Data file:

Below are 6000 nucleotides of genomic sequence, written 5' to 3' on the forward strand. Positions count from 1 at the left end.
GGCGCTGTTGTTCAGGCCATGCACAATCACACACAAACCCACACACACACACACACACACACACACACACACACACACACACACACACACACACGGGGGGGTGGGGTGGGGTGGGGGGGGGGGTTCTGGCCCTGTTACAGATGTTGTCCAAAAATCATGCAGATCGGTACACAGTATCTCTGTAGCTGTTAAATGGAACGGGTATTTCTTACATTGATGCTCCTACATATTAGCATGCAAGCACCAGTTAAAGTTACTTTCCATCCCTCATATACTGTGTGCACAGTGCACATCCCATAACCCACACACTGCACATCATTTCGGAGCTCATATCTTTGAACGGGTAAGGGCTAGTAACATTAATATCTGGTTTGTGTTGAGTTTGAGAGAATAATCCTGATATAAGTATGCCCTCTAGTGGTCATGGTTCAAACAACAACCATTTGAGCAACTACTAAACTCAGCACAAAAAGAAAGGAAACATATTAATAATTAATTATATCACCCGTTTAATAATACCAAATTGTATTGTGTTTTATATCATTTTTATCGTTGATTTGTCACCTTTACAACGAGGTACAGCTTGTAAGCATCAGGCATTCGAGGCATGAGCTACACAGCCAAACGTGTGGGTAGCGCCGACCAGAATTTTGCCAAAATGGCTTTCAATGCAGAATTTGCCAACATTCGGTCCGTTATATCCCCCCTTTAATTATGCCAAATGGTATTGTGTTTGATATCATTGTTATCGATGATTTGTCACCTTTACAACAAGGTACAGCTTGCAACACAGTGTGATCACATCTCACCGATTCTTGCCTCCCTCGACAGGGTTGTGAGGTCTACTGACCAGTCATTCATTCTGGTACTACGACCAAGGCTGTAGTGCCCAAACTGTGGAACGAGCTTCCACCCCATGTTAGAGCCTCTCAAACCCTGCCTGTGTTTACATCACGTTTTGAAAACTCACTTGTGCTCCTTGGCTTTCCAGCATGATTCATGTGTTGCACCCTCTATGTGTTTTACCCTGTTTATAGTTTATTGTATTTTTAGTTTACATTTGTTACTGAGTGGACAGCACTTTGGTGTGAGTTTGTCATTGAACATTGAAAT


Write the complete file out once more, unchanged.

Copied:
Below are 6000 nucleotides of genomic sequence, written 5' to 3' on the forward strand. Positions count from 1 at the left end.
GGCGCTGTTGTTCAGGCCATGCACAATCACACACAAACCCACACACACACACACACACACACACACACACACACACACACACACACACACACACGGGGGGGTGGGGTGGGGTGGGGGGGGGGGTTCTGGCCCTGTTACAGATGTTGTCCAAAAATCATGCAGATCGGTACACAGTATCTCTGTAGCTGTTAAATGGAACGGGTATTTCTTACATTGATGCTCCTACATATTAGCATGCAAGCACCAGTTAAAGTTACTTTCCATCCCTCATATACTGTGTGCACAGTGCACATCCCATAACCCACACACTGCACATCATTTCGGAGCTCATATCTTTGAACGGGTAAGGGCTAGTAACATTAATATCTGGTTTGTGTTGAGTTTGAGAGAATAATCCTGATATAAGTATGCCCTCTAGTGGTCATGGTTCAAACAACAACCATTTGAGCAACTACTAAACTCAGCACAAAAAGAAAGGAAACATATTAATAATTAATTATATCACCCGTTTAATAATACCAAATTGTATTGTGTTTTATATCATTTTTATCGTTGATTTGTCACCTTTACAACGAGGTACAGCTTGTAAGCATCAGGCATTCGAGGCATGAGCTACACAGCCAAACGTGTGGGTAGCGCCGACCAGAATTTTGCCAAAATGGCTTTCAATGCAGAATTTGCCAACATTCGGTCCGTTATATCCCCCCTTTAATTATGCCAAATGGTATTGTGTTTGATATCATTGTTATCGATGATTTGTCACCTTTACAACAAGGTACAGCTTGCAACACAGTGTGATCACATCTCACCGATTCTTGCCTCCCTCGACAGGGTTGTGAGGTCTACTGACCAGTCATTCATTCTGGTACTACGACCAAGGCTGTAGTGCCCAAACTGTGGAACGAGCTTCCACCCCATGTTAGAGCCTCTCAAACCCTGCCTGTGTTTACATCACGTTTTGAAAACTCACTTGTGCTCCTTGGCTTTCCAGCATGATTCATGTGTTGCACCCTCTATGTGTTTTACCCTGTTTATAGTTTATTGTATTTTTAGTTTACATTTGTTACTGAGTGGACAGCACTTTGGTGTGAGTTTGTCATTGAACATTGAAAT